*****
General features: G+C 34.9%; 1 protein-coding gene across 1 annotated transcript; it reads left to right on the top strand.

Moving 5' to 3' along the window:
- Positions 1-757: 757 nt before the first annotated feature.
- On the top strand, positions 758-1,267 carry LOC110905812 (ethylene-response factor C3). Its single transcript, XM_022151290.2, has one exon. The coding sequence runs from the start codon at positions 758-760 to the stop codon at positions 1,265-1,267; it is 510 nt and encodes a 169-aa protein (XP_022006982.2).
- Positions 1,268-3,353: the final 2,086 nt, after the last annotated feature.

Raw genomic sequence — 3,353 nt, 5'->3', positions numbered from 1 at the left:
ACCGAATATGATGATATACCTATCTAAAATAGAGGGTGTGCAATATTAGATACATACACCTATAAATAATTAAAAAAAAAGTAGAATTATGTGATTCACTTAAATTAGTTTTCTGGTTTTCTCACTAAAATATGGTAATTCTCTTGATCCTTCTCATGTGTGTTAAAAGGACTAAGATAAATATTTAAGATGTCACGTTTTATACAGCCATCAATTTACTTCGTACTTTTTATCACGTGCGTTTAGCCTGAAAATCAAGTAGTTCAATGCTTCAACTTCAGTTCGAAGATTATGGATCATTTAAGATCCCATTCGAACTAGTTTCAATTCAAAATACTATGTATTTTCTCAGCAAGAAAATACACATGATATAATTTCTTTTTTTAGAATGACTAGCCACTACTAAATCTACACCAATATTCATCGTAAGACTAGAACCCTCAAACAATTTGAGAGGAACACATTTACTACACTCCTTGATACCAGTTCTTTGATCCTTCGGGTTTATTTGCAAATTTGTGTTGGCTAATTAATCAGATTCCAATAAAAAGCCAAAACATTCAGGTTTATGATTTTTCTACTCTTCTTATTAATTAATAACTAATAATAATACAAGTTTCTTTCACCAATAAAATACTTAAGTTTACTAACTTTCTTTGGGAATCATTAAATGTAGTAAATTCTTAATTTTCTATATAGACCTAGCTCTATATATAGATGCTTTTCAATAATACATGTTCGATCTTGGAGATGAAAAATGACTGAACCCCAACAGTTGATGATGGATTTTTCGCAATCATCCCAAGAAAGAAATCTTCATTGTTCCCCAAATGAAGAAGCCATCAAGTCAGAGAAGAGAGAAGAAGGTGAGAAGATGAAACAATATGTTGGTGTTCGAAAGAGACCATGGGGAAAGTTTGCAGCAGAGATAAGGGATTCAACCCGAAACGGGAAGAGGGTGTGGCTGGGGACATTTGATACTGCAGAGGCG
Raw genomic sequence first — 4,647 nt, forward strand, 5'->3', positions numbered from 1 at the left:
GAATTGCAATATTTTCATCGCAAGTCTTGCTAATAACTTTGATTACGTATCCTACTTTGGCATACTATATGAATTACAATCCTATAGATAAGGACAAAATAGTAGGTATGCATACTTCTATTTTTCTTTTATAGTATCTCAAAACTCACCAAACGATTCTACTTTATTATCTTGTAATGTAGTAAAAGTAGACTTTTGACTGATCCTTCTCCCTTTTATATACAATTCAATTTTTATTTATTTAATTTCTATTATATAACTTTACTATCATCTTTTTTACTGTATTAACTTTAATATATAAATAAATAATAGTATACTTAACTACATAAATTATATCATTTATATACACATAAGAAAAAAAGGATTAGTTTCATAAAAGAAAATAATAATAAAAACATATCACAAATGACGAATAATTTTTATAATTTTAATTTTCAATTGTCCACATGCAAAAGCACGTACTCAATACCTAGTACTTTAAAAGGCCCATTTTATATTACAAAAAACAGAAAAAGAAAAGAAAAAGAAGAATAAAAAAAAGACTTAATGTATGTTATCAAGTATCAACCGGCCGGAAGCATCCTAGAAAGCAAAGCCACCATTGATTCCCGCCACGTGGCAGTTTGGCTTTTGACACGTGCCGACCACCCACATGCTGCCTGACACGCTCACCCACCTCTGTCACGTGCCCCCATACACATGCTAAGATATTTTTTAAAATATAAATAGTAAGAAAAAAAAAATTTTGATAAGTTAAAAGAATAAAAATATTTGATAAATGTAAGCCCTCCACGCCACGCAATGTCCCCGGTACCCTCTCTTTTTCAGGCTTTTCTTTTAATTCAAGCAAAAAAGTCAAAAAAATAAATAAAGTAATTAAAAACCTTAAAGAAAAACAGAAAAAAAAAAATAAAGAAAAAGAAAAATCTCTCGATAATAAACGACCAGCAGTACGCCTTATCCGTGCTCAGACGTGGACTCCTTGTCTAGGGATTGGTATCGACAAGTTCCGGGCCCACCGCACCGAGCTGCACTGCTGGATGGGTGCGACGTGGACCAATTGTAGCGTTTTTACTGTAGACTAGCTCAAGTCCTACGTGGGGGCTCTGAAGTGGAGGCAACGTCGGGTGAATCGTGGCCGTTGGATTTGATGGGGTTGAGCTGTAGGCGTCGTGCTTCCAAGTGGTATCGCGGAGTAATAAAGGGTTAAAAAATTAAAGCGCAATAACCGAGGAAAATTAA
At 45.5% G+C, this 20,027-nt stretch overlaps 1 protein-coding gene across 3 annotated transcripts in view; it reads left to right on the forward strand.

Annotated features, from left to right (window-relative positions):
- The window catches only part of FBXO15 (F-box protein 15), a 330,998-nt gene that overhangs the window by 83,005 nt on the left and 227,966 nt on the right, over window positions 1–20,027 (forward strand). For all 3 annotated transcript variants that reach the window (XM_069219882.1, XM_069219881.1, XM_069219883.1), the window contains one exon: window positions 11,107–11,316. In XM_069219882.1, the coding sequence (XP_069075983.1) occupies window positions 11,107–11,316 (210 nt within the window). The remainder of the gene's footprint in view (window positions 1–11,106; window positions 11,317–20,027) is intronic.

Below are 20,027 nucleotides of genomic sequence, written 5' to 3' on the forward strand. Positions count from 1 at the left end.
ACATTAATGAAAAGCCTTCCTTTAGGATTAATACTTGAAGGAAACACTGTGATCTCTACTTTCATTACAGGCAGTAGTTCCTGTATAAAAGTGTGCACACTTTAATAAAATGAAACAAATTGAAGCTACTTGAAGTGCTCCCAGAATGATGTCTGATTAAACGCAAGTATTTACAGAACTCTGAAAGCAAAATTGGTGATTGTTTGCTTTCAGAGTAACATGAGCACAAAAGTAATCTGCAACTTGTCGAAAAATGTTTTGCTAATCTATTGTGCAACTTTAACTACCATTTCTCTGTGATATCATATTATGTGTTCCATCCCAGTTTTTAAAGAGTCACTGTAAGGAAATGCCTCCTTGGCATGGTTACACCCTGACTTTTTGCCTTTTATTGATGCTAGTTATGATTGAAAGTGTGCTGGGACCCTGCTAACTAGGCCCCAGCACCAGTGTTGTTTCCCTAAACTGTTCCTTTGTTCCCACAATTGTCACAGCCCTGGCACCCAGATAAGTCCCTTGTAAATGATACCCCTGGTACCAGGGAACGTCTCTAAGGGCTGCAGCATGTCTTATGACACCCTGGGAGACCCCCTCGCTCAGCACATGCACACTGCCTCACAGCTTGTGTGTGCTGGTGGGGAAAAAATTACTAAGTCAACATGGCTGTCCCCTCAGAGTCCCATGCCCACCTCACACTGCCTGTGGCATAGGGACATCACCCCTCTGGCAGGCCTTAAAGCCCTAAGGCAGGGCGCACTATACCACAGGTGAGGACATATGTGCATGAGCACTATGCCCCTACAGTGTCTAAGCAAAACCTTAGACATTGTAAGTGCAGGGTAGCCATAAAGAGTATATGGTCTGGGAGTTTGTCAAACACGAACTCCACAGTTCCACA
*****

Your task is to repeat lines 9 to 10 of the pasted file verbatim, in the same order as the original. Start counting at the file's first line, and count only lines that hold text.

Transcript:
GAATTGCAATATTTTCATCGCAAGTCTTGCTAATAACTTTGATTACGTATCCTACTTTGGCATACTATATGAATTACAATCCTATAGATAAGGACAAAATAGTAGGTATGCATACTTCTATTTTTCTTTTATAGTATCTCAAAACTCACCAAACGATTCTACTTTATTATCTTGTAATGTAGTAAAAGTAGACTTTTGACTGATCCTTCTCCCTTTTATATACAATTCAATTTTTATTTATTTAATTTCTATTATATAACTTTACTATCATCTTTTTTACTGTATTAACTTTAATATATAAATAAATAATAGTATACTTAACTACATAAATTATATCATTTATATACACATAAGAAAAAAAGGATTAGTTTCATAAAAGAAAATAATAATAAAAACATATCACAAATGACGAATAATTTTTATAATTTTAATTTTCAATTGTCCACATGCAAAAGCACGTACTCAATACCTAGTACTTTAAAAGGCCCATTTTATATTACAAAAAACAGAAAAAGAAAAGAAAAAGAAGAATAAAAAAAAGACTTAATGTATGTTATCAAGTATCAACCGGCCGGAAGCATCCTAGAAAGCAAAGCCACCATTGATTCCCGCCACGTGGCAGTTTGGCTTTTGACACGTGCCGACCACCCACATGCTGCCTGACACGCTCACCCACCTCTGTCACGTGCCCCCATACACATGCTAAGATATTTTTTAAAATATAAATAGTAAGAAAAAAAAAATTTTGATAAGTTAAAAGAATAAAAATATTTGATAAATGTAAGCCCTCCACGCCACGCAATGTCCCCGGTACCCTCTCTTTTTCAGGCTTTTCTTTTAATTCAAGCAAAAAAGTCAAAAAAATAAATAAAGTAATTAAAAACCTTAAAGAAAAACAGAAAAAAAAAAATAAAGAAAAAGAAAAATCTCTCGATAATAAACGACCAGCAGTACGCCTTATCCGTGCTCAGACGTGGACTCCTTGTCTAGGGATTGGTATCGACAAGTTCCGGGCCCACCGCACCGAGCTGCACTGCTGGATGGGTGCGACGTGGACCAATTGTAGCGTTTTTACTGTAGACTAGCTCAAGTCCTACGTGGGGGCTCTGAAGTGGAGGCAACGTCGGGTGAATCGTGGCCGTTGGATTTGATGGGGTTGAGCTGTAGGCGTCGTGCTTCCAAGTGGTATCGCGGAGTAATAAAGGGTTAAAAAATTAAAGCGCAATAACCGAGGAAAATTAA
At 45.5% G+C, this 20,027-nt stretch overlaps 1 protein-coding gene across 3 annotated transcripts in view; it reads left to right on the forward strand.